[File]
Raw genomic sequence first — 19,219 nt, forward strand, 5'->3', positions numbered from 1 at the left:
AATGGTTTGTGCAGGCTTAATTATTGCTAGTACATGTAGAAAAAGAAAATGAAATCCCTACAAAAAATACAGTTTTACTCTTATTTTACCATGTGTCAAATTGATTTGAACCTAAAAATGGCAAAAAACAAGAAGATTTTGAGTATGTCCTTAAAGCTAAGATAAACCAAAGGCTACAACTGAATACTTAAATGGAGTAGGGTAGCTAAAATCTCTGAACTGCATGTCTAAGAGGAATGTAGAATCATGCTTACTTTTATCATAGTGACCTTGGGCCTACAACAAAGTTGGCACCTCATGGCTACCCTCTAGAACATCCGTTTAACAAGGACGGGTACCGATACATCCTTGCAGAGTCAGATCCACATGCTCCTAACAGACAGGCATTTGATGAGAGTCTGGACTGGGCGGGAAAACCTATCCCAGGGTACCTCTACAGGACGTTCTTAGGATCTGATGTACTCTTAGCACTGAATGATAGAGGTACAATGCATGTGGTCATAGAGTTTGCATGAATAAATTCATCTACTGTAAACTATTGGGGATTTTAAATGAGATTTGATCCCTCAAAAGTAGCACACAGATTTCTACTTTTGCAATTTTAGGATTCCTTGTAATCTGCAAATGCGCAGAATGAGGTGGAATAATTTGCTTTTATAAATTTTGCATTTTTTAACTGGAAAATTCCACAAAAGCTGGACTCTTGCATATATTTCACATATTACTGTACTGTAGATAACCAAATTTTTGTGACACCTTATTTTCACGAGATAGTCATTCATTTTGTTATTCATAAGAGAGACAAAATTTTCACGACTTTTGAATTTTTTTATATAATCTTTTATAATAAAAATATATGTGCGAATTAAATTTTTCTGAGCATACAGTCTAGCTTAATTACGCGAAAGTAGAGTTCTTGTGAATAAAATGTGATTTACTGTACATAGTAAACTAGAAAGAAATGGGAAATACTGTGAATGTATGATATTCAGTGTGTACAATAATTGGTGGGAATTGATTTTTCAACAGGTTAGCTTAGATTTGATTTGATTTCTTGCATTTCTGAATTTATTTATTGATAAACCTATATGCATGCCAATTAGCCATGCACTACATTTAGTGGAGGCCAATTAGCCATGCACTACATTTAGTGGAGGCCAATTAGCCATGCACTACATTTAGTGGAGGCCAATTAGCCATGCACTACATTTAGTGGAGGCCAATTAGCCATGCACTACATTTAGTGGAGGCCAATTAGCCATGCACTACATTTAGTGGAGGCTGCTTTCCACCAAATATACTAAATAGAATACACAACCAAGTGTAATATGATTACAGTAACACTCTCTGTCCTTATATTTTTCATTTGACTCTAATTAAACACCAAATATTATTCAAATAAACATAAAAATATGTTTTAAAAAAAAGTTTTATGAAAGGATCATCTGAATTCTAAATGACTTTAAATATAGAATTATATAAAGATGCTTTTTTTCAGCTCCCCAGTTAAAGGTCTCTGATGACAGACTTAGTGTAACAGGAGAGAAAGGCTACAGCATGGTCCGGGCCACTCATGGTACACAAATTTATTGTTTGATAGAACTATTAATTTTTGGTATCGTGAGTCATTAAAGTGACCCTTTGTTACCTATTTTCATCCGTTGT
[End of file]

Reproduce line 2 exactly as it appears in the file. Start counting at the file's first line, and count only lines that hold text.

AATGGTTTGTGCAGGCTTAATTATTGCTAGTACATGTAGAAAAAGAAAATGAAATCCCTACAAAAAATACAGTTTTACTCTTATTTTACCATGTGTCAAATTGATTTGAACCTAAAAATGGCAAAAAACAAGAAGATTTTGAGTATGTCCTTAAAGCTAAGATAAACCAAAGGCTACAACTGAATACTTAAATGGAGTAGGGTAGCTAAAATCTCTGAACTGCATGTCTAAGAGGAATGTAGAATCATGCTTACTTTTATCATAGTGACCTTGGGCCTACAACAAAGTTGGCACCTCATGGCTACCCTCTAGAACATCCGTTTAACAAGGACGGGTACCGATACATCCTTGCAGAGTCAGATCCACATGCTCCTAACAGACAGGCATTTGATGAGAGTCTGGACTGGGCGGGAAAACCTATCCCAGGGTACCTCTACAGGACGTTCTTAGGATCTGATGTACTCTTAGCACTGAATGATAGAGGTACAATGCATGTGGTCATAGAGTTTGCATGAATAAATTCATCTACTGTAAACTATTGGGGATTTTAAATGAGATTTGATCCCTCAAAAGTAGCACACAGATTTCTACTTTTGCAATTTTAGGATTCCTTGTAATCTGCAAATGCGCAGAATGAGGTGGAATAATTTGCTTTTATAAATTTTGCATTTTTTAACTGGAAAATTCCACAAAAGCTGGACTCTTGCATATATTTCACATATTACTGTACTGTAGATAACCAAATTTTTGTGACACCTTATTTTCACGAGATAGTCATTCATTTTGTTATTCATAAGAGAGACAAAATTTTCACGACTTTTGAATTTTTTTATATAATCTTTTATAATAAAAATATATGTGCGAATTAAATTTTTCTGAGCATACAGTCTAGCTTAATTACGCGAAAGTAGAGTTCTTGTGAATAAAATGTGATTTACTGTACATAGTAAACTAGAAAGAAATGGGAAATACTGTGAATGTATGATATTCAGTGTGTACAATAATTGGTGGGAATTGATTTTTCAACAGGTTAGCTTAGATTTGATTTGATTTCTTGCATTTCTGAATTTATTTATTGATAAACCTATATGCATGCCAATTAGCCATGCACTACATTTAGTGGAGGCCAATTAGCCATGCACTACATTTAGTGGAGGCCAATTAGCCATGCACTACATTTAGTGGAGGCCAATTAGCCATGCACTACATTTAGTGGAGGCCAATTAGCCATGCACTACATTTAGTGGAGGCCAATTAGCCATGCACTACATTTAGTGGAGGCTGCTTTCCACCAAATATACTAAATAGAATACACAACCAAGTGTAATATGATTACAGTAACACTCTCTGTCCTTATATTTTTCATTTGACTCTAATTAAACACCAAATATTATTCAAATAAACATAAAAATATGTTTTAAAAAAAAGTTTTATGAAAGGATCATCTGAATTCTAAATGACTTTAAATATAGAATTATATAAAGATGCTTTTTTTCAGCTCCCCAGTTAAAGGTCTCTGATGACAGACTTAGTGTAACAGGAGAGAAAGGCTACAGCATGGTCCGGGCCACTCATGGTACACAAATTTATTGTTTGATAGAACTATTAATTTTTGGTATCGTGAGTCATTAAAGTGACCCTTTGTTACCTATTTTCATCCGTTGT